LMP2 chassis constructors named ahead of standardization in 2017

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The FIA, ACO and IMSA have announced the four constructors that will be building LMP2 chassis for across their respective series and races as of 2017.

In a bid to curb costs within LMP2 racing, it was confirmed back in June that only four constructors would be able to build chassis for the class in the FIA World Endurance Championship (including 24 Hours of Le Mans), European Le Mans Series, Asian Le Mans Series and the Tudor United SportsCar Championship as of 2017.

On Thursday, it was confirmed that Dallara, Onroak Automotive, Oreca and Riley Tech/Multimatic have won the tender ahead of the regulation change.

“The Automobile Club de l’Ouest is proud of the work that’s been done on the future LMP2 category regulations, which has resulted in the selection of four prestigious chassis constructors: Dallara, Onroak Automotive, Oreca and Riley Tech/Multimatic,” ACO president Pierre Fillon said.

“Our priority is to supply the teams and drivers entered in this category with the best options and solutions to race in endurance on a long-term basis.

“Thanks to the decisions taken jointly by the ACO, IMSA and the FIA we have managed to bring together a high-quality pool of constructors which reinforces the interest in the series and its glowing future prospects.”

The ACO and FIA will jointly announce which manufacturer has won the tender to supply engines for its championships’ LMP2 classes in September.

In the Tudor Championship, engine supply will not be limited to just one manufacturer, and all chassis will have manufacturer-specific styling elements.

“The Dallara, Onroak Automotive, Oreca and Riley Tech/Multimatic teams now will join the technical working group jointly managed by the ACO, the FIA and IMSA to define the final details of the regulations,” a joint statement from the three bodies reads.

“One of the main objectives of this working group is to optimise all of the parameters to ensure the most economically viable set of rules for the teams.

“The final set of provisions of the LMP2 regulations will be adopted by the World Motor Sport Council in December of this year, and the timetable will respect the following five stages:

  • 1st January 2016: validation of the safety structures/monocoque;
  • 1st April 2016: validation of the bodywork and the mechanical components;
  • 1st June 2016: validation of the crash test;
  • 1st September 2016: presentation of the draft homologation sheet;
  • From 1 – 15 December 2016: inspection and final validation of the car

“The cars must be homologated by, and available for use in January 2017 for the Rolex 24 At Daytona, the first race at which the new TUDOR Championship Prototype / LMP2 category regulations will be applied.”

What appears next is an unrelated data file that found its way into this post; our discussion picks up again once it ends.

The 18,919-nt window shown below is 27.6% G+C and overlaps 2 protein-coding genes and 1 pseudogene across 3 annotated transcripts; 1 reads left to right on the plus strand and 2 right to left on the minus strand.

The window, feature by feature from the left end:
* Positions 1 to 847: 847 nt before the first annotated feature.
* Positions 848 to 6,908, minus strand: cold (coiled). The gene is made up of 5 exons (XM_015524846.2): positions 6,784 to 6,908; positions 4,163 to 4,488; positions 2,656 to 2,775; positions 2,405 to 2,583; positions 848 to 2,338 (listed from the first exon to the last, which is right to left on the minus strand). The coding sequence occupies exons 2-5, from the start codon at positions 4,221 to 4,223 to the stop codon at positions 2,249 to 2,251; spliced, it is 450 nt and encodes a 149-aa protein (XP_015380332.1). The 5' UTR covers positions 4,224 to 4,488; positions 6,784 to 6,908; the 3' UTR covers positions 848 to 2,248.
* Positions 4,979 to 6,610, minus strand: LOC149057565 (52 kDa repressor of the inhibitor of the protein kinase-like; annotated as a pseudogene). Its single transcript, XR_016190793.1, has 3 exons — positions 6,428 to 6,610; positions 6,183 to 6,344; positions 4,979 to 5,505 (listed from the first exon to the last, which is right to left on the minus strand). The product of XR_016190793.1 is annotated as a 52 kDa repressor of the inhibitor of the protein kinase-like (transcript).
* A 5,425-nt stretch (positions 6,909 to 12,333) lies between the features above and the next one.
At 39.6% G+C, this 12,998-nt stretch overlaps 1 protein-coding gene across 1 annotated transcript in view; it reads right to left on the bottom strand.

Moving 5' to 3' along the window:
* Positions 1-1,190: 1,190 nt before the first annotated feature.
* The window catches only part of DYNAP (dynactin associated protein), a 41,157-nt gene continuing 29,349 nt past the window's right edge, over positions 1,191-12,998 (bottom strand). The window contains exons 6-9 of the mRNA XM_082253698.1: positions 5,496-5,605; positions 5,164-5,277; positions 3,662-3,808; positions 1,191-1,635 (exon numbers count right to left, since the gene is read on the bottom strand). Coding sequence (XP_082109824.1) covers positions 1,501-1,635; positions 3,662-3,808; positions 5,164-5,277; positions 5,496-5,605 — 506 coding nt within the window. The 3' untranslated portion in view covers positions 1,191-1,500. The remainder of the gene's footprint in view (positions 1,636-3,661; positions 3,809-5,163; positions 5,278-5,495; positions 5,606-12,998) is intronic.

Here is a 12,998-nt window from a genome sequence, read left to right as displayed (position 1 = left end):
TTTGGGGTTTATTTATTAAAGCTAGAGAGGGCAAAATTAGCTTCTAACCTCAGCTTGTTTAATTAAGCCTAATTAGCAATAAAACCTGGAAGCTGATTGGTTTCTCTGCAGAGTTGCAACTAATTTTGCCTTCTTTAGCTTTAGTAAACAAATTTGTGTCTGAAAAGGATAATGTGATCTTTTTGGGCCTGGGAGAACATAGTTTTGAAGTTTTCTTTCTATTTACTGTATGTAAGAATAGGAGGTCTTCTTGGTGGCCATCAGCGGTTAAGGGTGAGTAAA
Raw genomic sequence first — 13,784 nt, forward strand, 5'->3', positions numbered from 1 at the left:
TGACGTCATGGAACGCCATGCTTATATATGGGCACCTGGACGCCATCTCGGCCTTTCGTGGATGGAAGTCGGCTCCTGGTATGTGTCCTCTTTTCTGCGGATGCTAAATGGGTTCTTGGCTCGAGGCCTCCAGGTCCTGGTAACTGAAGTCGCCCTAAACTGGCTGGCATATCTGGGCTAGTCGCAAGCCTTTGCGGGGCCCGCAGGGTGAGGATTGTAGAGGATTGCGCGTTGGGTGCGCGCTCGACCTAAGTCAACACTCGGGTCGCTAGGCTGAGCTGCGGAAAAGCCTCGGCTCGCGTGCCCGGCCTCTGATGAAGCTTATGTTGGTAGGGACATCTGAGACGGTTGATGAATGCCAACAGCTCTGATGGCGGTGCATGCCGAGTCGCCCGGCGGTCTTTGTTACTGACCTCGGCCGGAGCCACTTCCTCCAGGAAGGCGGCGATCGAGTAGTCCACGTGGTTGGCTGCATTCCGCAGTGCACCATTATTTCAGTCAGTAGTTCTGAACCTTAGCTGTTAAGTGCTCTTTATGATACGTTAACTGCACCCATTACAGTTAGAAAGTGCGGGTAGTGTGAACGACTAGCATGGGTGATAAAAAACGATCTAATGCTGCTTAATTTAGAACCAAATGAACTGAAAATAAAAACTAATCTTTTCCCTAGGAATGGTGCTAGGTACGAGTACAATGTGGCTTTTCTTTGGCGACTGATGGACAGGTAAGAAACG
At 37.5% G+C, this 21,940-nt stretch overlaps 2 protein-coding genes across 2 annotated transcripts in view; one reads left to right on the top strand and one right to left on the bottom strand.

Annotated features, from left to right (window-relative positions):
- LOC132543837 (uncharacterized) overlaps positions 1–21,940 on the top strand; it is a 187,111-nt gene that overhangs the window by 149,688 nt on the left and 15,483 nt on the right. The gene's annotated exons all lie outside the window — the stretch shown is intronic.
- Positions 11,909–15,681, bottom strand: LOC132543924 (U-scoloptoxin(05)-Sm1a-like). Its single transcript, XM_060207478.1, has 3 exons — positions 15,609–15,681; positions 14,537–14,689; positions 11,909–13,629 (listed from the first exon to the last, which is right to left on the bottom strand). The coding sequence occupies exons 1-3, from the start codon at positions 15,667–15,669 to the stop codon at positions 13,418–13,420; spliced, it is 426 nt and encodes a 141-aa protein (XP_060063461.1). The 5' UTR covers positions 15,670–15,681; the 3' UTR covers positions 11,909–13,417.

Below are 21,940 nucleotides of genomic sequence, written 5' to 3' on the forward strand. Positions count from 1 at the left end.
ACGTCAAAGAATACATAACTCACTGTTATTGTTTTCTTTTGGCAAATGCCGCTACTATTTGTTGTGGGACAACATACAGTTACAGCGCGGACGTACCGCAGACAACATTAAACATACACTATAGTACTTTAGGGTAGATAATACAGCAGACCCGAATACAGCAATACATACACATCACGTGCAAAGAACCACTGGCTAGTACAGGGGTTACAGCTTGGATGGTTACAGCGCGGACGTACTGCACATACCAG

Verstappen doesn’t want F1 season to end after recent run of form

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Max Verstappen says he is not ready for the 2017 Formula 1 season to come to an end after enjoying a run of strong form through the closing stages of the campaign.

Verstappen endured a rocky run of form through to the end of the European season that saw him suffer a number of reliability issues and score just a single podium finish, taking third in China back in April.

However, the Dutchman has rallied to score more points than any other driver in the last five races, including victories in Malaysia and Mexico, as well as a podium finish in Japan.

Verstappen heads into next weekend’s Abu Dhabi Grand Prix chasing a third win of the year to sign off, but joked he does not want the season to end just as he’s got into a good groove.

“We will, of course, try and end the season with a strong result in Abu Dhabi,” Verstappen said. “Last year was actually quite a good race after skipping a pit stop following a spin at Turn 1, it was hard to manage the tires to the end of the race but we did it and finished fourth.

“I would say that my favorite part of the track is at Turns 2 and 3, the fast left, right. It’s also very cool driving underneath the hotel and racing in the darkness with all the lights.

“The final sector at Yas Marina is actually quite technical so you have to be really precise there, but it should also be our strongest part of the track.

“There are quite a few overtaking opportunities to make the race interesting, before the long straight at the hairpin and then at the end of the straight under braking for the next chicane section.

“Abu Dhabi is the last race on the calendar, but I don’t actually want the season to end. I’m really fired up at the moment and I just want to keep going.

“The nice thing will be to spend some time with friends and family over the winter break and then I will look ahead to January and get back into training before it all starts again.”